Share this entry

Share this page

literal

Pronunciation: /ˈlɪtərəl/

Translation of literal in Spanish:

adjective/adjetivo

  • [translation/sense] literal literal-minded sin imaginación don't be so literal! ¡ten un poco más de imaginación!, ¡no te tomes las cosas tan al pie de la letra!
    Example sentences
    • There's a conflation of two senses of the word ‘criminal’: the literal sense and the metaphorical.
    • The main reason is the bricks-and-mortar approach, in the metaphorical and literal senses.
    • Lighting of lamps has the meaning of eliminating the darkness in the literal sense, and metaphorically it means to overcome and gain the knowledge of Enlightenment.
    Example sentences
    • He decided to undertake not only the literal translation of the text itself, but also three types of interpretation.
    • It both makes an exact and almost literal translation of the original and infuses that translation with a sense of beauty and ceremony.
    • Now here's a literal translation of Der Spiegel's text.

noun/nombre ( also literal error)

Definition of literal in:

Share this entry

Share this page

 

What do you find interesting about this word or phrase?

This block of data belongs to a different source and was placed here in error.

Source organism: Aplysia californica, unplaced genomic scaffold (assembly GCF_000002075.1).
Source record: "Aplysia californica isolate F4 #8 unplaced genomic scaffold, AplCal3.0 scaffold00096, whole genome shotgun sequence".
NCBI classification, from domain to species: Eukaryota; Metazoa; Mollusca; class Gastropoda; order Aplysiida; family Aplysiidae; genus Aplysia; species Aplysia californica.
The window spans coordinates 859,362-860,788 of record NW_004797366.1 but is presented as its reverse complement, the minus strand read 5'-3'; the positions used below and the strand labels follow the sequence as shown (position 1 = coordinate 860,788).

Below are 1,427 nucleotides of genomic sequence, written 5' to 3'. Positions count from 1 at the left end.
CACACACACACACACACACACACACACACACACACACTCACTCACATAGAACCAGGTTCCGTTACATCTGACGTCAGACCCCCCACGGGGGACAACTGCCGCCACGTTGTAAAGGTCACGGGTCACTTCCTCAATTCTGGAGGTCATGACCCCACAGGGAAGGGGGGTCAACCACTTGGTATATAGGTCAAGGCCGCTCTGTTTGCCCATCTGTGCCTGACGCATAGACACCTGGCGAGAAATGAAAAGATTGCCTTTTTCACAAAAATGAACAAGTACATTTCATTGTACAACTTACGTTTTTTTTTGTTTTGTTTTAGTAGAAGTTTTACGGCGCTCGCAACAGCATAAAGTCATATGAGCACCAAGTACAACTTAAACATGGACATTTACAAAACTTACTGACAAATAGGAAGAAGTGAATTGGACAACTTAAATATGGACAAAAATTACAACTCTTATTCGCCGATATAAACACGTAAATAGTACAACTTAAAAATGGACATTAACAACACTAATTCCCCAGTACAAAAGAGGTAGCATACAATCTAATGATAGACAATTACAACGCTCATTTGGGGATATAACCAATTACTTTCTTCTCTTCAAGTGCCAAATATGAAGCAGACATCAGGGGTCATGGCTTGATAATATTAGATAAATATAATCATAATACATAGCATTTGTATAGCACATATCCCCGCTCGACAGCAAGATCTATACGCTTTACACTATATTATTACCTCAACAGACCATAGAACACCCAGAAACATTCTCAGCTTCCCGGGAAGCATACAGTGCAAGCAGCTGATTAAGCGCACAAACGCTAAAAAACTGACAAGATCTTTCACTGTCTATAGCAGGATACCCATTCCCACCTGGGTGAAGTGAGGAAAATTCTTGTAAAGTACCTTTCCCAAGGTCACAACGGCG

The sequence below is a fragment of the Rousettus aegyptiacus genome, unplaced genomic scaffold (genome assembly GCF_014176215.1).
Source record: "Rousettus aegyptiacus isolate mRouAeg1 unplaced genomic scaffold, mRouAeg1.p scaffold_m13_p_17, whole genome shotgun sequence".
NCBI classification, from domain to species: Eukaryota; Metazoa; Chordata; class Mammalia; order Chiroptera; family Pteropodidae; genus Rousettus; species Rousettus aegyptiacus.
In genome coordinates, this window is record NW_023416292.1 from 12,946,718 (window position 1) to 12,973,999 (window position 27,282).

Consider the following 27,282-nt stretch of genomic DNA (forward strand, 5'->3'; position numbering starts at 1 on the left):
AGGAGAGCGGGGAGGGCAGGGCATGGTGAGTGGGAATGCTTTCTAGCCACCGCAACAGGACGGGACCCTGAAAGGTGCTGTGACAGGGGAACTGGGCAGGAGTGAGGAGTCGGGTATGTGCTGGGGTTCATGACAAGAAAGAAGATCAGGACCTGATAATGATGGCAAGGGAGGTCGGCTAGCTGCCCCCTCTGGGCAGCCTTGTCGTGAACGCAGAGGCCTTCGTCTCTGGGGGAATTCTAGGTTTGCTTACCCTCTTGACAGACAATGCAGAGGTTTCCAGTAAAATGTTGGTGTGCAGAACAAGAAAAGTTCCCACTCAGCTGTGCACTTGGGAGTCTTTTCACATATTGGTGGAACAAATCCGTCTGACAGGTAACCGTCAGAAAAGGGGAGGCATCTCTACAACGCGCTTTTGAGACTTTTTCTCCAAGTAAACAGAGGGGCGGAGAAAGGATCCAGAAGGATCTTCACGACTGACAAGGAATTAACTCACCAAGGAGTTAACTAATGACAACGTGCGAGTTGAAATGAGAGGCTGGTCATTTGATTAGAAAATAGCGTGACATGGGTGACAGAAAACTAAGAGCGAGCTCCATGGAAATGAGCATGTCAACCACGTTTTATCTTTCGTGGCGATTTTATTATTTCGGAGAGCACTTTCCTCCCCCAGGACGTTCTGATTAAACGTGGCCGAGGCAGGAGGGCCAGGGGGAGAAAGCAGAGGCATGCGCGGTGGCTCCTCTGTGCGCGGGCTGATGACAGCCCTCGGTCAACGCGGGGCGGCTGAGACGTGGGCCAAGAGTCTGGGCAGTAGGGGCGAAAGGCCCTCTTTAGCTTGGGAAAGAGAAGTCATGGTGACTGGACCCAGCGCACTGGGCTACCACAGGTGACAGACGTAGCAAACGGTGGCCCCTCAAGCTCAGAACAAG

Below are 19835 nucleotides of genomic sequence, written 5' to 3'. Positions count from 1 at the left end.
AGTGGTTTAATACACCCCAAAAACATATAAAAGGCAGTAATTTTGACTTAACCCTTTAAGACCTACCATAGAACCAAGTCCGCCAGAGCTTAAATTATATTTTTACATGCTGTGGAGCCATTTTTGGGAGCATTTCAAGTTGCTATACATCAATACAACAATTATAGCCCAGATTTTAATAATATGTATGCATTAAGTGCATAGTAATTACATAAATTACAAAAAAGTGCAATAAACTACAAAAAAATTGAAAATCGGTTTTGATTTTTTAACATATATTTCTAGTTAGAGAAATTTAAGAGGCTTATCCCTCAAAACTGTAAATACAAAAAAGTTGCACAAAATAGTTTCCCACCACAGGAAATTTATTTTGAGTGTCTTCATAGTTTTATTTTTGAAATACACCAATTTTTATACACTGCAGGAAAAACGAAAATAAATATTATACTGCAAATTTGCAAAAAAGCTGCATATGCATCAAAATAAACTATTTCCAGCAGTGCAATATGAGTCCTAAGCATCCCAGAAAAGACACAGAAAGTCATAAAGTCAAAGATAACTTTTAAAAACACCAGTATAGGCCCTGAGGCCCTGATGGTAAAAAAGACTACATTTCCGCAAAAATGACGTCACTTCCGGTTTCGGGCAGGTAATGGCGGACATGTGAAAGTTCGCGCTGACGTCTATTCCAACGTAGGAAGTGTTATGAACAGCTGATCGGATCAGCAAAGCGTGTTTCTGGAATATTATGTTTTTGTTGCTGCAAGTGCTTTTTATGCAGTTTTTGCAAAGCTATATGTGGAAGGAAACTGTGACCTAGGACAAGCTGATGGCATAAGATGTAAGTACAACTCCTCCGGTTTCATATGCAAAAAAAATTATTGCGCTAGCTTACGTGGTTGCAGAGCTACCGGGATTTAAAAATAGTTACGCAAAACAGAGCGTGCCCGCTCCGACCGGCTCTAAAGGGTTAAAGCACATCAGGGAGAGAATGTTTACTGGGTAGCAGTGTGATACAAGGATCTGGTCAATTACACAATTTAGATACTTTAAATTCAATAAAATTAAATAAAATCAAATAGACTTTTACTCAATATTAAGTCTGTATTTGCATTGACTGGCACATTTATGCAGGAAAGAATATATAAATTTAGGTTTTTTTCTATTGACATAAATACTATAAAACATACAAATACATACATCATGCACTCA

Comments that don't adhere to our Community Guidelines may be moderated or removed.

Get more from Oxford Dictionaries

Subscribe to remove adverts and access premium resources

Word of the day llanero
m,f
plainsman …
Cultural fact of the day

Spain's 1978 Constitution granted areas of competence competencias to each of the autonomous regions it created. It also established that these could be modified by agreements, called estatutos de autonomía or just estatutos, between central government and each of the autonomous regions. The latter do not affect the competencias of central government which controls the army, etc. For example, Navarre, the Basque Country and Catalonia have their own police forces and health services, and collect taxes on behalf of central government. Navarre has its own civil law system, fueros, and can levy taxes which are different to those in the rest of Spain. In 2006, Andalusia, Valencia and Catalonia renegotiated their estatutos. The Catalan Estatut was particularly contentious.